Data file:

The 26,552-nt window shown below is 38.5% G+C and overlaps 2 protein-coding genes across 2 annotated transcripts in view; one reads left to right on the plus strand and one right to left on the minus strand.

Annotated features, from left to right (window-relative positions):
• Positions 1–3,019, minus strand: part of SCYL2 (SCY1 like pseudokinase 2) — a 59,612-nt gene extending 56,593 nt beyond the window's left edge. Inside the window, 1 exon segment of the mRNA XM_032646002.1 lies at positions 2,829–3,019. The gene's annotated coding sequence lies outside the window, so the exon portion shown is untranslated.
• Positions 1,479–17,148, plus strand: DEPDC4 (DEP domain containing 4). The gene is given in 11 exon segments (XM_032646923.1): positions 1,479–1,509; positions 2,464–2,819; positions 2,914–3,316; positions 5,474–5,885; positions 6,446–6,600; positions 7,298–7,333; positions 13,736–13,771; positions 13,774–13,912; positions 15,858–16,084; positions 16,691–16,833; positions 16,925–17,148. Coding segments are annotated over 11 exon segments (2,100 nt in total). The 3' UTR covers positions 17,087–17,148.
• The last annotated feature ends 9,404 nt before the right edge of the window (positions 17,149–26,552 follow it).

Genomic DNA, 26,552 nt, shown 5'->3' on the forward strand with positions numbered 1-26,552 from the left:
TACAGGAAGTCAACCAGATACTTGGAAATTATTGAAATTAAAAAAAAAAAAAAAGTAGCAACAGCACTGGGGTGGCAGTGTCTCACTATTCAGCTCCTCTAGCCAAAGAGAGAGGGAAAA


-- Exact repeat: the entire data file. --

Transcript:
The 26,552-nt window shown below is 38.5% G+C and overlaps 2 protein-coding genes across 2 annotated transcripts in view; one reads left to right on the plus strand and one right to left on the minus strand.

Annotated features, from left to right (window-relative positions):
• Positions 1–3,019, minus strand: part of SCYL2 (SCY1 like pseudokinase 2) — a 59,612-nt gene extending 56,593 nt beyond the window's left edge. Inside the window, 1 exon segment of the mRNA XM_032646002.1 lies at positions 2,829–3,019. The gene's annotated coding sequence lies outside the window, so the exon portion shown is untranslated.
• Positions 1,479–17,148, plus strand: DEPDC4 (DEP domain containing 4). The gene is given in 11 exon segments (XM_032646923.1): positions 1,479–1,509; positions 2,464–2,819; positions 2,914–3,316; positions 5,474–5,885; positions 6,446–6,600; positions 7,298–7,333; positions 13,736–13,771; positions 13,774–13,912; positions 15,858–16,084; positions 16,691–16,833; positions 16,925–17,148. Coding segments are annotated over 11 exon segments (2,100 nt in total). The 3' UTR covers positions 17,087–17,148.
• The last annotated feature ends 9,404 nt before the right edge of the window (positions 17,149–26,552 follow it).

Genomic DNA, 26,552 nt, shown 5'->3' on the forward strand with positions numbered 1-26,552 from the left:
TACAGGAAGTCAACCAGATACTTGGAAATTATTGAAATTAAAAAAAAAAAAAAAGTAGCAACAGCACTGGGGTGGCAGTGTCTCACTATTCAGCTCCTCTAGCCAAAGAGAGAGGGAAAA